Digging Foundations for Large Buildings

Digging Foundations for Large Buildings

What's underneath the towering skyscrapers of New York City? Rock, of course. Nothing else would hold up such structures.

Just how these buildings are put up is a fascinating story in itself. For truth is always more interesting than fiction. And often more unbelievable.

When a contractor signs a contract to erect one of these tall buildings, he calls in a specialist firm that specializes in constructing foundations. What does he do? Why, he puts in the foundation, then turns the job back over to the original contractor, who will build everything above the ground level.

The foundation contractor goes by very carefully drawn plans. How many pounds will this beam bear? What stress will such and such concrete pile take? What proportions of sand, water, and cement must be mixed into the concrete? How deep at such-and-such a spot must he drill before he strikes bedrock? Nothing less will bear the millions of pounds of steel and stone soaring forty, fifty, and sixty stories high.

The answers to all these and hundreds of other questions are in the blueprints and specifications drawn up by the architects who planned the building. Each rivet, each piling hole, each steel beam, each plate, girder, and brace have been carefully planned.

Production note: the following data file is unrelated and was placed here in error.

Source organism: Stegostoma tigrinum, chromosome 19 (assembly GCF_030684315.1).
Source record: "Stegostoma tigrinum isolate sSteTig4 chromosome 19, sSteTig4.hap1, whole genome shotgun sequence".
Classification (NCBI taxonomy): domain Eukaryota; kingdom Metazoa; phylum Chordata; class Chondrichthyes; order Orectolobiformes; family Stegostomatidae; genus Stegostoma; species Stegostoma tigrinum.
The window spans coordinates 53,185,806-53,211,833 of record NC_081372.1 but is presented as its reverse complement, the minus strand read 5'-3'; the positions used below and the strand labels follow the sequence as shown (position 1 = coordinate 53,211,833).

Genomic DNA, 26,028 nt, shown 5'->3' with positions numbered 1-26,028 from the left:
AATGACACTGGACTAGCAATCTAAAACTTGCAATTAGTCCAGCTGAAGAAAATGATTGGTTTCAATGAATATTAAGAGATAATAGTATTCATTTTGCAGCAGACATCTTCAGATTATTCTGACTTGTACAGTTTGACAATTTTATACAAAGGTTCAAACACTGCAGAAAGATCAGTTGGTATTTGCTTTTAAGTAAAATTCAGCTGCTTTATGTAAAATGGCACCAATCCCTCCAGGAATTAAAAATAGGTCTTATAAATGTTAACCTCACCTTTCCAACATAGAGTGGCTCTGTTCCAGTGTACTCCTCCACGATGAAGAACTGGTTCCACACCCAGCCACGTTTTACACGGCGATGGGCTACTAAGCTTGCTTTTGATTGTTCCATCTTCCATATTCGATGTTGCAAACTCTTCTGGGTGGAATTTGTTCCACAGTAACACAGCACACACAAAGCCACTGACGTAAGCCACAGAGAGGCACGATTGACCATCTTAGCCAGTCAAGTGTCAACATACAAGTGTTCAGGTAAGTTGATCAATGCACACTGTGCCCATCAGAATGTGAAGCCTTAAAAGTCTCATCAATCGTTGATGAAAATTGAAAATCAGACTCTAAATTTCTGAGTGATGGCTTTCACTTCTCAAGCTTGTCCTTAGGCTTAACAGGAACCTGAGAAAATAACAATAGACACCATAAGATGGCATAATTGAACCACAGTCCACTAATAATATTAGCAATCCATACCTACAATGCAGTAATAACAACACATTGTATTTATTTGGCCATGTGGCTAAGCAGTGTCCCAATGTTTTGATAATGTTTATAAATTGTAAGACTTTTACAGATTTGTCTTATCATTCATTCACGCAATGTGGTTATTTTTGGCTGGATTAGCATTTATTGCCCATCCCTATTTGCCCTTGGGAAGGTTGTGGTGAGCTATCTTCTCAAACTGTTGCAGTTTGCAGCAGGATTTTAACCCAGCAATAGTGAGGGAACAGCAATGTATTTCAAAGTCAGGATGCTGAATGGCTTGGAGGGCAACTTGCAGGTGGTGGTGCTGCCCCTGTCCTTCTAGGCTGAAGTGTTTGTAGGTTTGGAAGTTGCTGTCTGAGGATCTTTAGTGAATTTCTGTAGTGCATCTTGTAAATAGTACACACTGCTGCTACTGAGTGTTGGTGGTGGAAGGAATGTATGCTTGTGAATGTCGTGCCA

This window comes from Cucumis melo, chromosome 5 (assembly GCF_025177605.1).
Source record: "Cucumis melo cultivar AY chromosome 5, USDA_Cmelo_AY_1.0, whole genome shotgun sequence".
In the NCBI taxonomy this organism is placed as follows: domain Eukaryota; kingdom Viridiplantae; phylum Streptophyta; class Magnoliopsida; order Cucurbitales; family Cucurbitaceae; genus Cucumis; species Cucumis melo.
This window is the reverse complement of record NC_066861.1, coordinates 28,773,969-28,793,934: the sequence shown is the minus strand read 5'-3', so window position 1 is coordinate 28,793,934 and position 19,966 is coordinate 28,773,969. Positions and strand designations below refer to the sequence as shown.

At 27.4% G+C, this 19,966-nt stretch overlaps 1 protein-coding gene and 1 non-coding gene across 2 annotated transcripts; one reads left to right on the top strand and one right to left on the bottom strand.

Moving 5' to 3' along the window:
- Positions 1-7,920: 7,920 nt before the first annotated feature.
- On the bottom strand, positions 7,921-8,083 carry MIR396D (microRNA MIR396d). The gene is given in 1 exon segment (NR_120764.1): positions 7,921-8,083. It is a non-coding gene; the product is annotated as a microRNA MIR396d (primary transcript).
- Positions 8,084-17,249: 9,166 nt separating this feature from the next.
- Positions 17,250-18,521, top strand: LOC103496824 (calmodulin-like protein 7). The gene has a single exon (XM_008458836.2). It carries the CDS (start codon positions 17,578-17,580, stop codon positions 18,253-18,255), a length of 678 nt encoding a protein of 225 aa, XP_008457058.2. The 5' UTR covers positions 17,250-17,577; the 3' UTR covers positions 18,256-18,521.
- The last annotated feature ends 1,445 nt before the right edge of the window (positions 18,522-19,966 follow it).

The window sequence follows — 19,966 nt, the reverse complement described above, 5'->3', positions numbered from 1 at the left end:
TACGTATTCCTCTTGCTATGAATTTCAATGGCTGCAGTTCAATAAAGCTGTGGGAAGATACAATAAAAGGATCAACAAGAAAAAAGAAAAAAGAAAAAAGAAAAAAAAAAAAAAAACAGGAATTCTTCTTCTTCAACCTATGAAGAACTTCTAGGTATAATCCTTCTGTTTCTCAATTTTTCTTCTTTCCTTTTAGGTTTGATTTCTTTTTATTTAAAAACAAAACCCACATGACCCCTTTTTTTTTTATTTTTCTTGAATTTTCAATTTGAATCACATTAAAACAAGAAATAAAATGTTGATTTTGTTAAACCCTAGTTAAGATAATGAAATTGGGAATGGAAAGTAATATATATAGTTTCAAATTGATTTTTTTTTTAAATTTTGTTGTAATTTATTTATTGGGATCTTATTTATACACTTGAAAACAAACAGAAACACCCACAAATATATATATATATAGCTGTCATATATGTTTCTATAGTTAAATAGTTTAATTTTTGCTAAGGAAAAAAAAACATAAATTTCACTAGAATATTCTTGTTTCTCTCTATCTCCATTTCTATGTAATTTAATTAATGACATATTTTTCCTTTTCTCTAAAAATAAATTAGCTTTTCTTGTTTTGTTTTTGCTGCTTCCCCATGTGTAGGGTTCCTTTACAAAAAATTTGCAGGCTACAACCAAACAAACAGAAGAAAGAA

Such is the building of skyscraper foundations. Nothing is left to chance. For a towering building demands a strong substructure on which to stand.

We can learn lasting lessons from these foundation-builders. For, like a beautiful, strong building, which resists the winds and rains, a strong Christian life demands a good foundation.

One of Jesus' greatest parables is the story of two men who built houses—one on sand and the other on rock. Needless to say, the first collapsed when the winds came and the rains fell, while the second stood as sturdy as the rock underneath.

An adult life can be no stronger than the foundation laid in the days of youth. If you are thrifty, industrious, unselfish, helpful, worshipful, and kind now—you'll probably be just that kind of person thirty years or fifty years hence. The opposite is true. If you are rude, inconsiderate, ungrateful, and self-seeking now, the chances are that you'll be a very unattractive person in middle age.

Yes, we can change later. But it's awfully hard to change your character when you're grown. The worst of it is—the older you get, the surer you become that you don't need to change. Now, this minute, this day, this week—is the time to build your life's foundation.

How many men wish they could establish new habits of work. But years and years of the wrong habits can't be easily changed. Now is the time to build that strong, Christian, attractive personality you want to be some day. Build a strong foundation and the building will somehow take care of itself. Believe it or not, that's the truth.

| More